Disinfectant wipes are flying off the shelves in some stores due to coronavirus fears, but there's a decent reason why people should use at least one of the cleaning wipes for their smartphones. Mobile devices, according to researchers, can become a host to a number of bacteria such as streptococcus (strep throat), MRSA, and E. coli. And don't count out what happens when people bring their phones into the bathroom, either. A study in 2011, by the London School of Hygiene & Tropical Medicine, discovered fecal matter on one out of every six smartphones. That's pretty nasty to think about when you consider all the places our phones touch — like the kitchen counter, the top of the toilet tank, work desks, and, uh, the human face.
Although some number of healthy bacteria are expected on any surface, including our faces, smartphones tend to collect more than one would be comfortable with. And it's not just a matter of making sure a device doesn't touch a dirty surface; human hands don't help at all, either. Many people touch objects on a regular basis — like stairway railings, light switches, credit card readers, the McDonald's touchscreens (that also tested positive for fecal bacteria), and computer keyboards — and grab their phone immediately after. Without regular cleaning, phones can then harbor any germs your fingers picked up.
Dr. Charles Gerba, a microbiology professor with the University of Arizona, described mobile phones as "mobile germ devices" to USA Today. "You get a germ on your hand, and you use your phone," said Dr. Gerba. "Then you go wash your hands later, but the germs are still on your phone."
Using a smartphone before washing our hands is practically second nature to people. According to Asurion, an insurance provider for tech devices, the average American checks their smartphone once every 10 minutes. That's about 96 times per day. In contrast, according to the American Cleaning Institute, the average American washes their hands about 8.6 times per day.
"We touch more surfaces than any generation in history, from ATM machines to self-checkout counters," continued Dr. Gerba. "So, you're picking up germs all the time on your hands and fingers, putting them on your cellphone and bringing them close to your nose, mouth or eyes."
So what can be done about our precious, personal, little germ devices? The answer is pretty simple: Remember to clean your phone every now and then. Samsung, one of the top-selling makers of Android phones, recommends using a soft, lint-free cloth to clean the phone every day. Microfiber cloths are useful to have around for these sorts of things, since they can wipe away smudges pretty well. Paper towels, on the other hand, "can give the appearance of scratches and doesn’t leave your phone as clean as a lint-free cloth would." The company also suggests disinfecting your phone with a "wet wipe" once a week.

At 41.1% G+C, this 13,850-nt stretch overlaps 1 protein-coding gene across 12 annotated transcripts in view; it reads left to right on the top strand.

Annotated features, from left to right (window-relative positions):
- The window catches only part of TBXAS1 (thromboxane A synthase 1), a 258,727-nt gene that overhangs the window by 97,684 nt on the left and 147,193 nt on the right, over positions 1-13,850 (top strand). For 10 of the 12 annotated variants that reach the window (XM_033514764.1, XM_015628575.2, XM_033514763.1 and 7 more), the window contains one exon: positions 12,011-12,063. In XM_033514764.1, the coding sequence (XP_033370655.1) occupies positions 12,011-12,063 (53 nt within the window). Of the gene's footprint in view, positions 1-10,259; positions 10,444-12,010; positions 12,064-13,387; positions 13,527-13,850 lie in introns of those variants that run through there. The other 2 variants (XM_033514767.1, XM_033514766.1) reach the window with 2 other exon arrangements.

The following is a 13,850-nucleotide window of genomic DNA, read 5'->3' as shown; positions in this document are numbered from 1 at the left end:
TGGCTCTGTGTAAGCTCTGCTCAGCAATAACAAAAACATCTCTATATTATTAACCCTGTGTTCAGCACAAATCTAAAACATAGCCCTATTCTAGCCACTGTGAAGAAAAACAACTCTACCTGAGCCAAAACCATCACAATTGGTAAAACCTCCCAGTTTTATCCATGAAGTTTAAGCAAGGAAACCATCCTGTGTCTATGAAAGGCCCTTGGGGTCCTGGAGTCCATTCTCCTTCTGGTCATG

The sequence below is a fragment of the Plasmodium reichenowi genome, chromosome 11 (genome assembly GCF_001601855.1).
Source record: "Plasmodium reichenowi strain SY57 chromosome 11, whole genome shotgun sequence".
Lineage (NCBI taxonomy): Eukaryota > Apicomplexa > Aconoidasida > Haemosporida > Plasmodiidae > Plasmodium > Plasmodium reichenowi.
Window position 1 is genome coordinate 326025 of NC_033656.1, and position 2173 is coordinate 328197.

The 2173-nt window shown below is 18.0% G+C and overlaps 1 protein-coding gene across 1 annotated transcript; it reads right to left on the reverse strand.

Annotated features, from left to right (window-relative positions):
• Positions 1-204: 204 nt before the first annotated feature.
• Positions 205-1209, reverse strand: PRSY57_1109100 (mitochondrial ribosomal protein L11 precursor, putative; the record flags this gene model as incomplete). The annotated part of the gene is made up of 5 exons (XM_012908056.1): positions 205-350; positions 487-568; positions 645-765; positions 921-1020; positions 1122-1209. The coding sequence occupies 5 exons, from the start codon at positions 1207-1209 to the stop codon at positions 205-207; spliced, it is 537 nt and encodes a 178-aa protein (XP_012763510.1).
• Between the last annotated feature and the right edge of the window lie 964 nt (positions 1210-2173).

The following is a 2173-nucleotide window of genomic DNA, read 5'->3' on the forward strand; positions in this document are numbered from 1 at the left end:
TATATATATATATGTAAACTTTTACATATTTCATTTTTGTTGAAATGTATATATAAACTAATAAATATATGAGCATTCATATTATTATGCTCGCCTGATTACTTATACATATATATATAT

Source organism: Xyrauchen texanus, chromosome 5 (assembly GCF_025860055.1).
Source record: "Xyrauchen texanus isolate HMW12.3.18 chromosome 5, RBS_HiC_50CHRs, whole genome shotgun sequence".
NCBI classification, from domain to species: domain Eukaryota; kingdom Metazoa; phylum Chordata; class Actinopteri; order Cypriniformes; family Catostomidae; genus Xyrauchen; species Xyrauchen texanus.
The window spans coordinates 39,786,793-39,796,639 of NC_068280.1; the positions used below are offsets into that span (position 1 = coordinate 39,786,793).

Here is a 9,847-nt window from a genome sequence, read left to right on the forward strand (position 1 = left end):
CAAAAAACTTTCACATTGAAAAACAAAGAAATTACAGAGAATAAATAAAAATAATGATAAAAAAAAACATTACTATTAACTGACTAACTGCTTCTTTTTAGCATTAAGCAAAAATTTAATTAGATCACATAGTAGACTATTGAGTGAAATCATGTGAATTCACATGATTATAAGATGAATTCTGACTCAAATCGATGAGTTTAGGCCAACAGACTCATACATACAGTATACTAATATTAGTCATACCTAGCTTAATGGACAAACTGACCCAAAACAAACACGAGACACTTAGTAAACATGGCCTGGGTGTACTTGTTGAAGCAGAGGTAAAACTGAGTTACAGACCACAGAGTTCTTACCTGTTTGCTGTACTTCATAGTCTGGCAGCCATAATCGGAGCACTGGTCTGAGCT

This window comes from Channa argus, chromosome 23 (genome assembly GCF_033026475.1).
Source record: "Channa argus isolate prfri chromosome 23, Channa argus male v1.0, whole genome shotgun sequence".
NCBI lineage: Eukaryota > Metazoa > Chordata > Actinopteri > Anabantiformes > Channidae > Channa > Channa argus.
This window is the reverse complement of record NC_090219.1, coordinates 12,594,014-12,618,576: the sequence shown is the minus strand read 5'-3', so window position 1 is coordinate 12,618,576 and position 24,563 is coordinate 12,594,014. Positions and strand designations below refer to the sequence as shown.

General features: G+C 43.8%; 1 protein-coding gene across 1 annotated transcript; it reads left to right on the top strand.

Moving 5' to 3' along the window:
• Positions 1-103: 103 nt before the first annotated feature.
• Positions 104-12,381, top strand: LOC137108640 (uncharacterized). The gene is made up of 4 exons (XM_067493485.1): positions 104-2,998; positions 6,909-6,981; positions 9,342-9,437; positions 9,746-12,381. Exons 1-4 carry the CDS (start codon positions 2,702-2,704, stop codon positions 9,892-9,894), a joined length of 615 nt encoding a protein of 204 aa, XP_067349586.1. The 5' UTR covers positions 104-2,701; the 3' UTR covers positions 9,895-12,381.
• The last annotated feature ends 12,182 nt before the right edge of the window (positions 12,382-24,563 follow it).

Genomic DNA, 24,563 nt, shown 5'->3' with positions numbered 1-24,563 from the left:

Apple, in true Apple fashion, has different recommendations depending on the iPhone's model. However, the common instructions between all of them are to wipe the phones down with lint-free cloths after unplugging all cables. If necessary, make the cloth slightly damp to clean stains that won't come off dry. The company notably suggests against using any cleaning products on the iPhone, since each iPhone model has some sort of "oil-repellent coating" that can be worn off by cleaners.
Lastly, be sure to clean your smartphone case, too. Tough plastic, rubber, and silicone cases can be washed and scrubbed with dish soap. Wooden cases need more gentle treatment due to the risk of becoming warped if soaked. These cases prefer being wiped down with a spray bottle of water and vinegar solution. Leather cleaner can be used for leather, of course, though a lightly damp cloth might be able to help as well.
As tedious as it might seem, these tasks don't usually take very long. Regularly cleaning our mobile phones, combined with daily hand washing, can only help with personal hygiene. Or, at the very least, it can reduce those unwanted thoughts about fecal matter all over our phones, ew.
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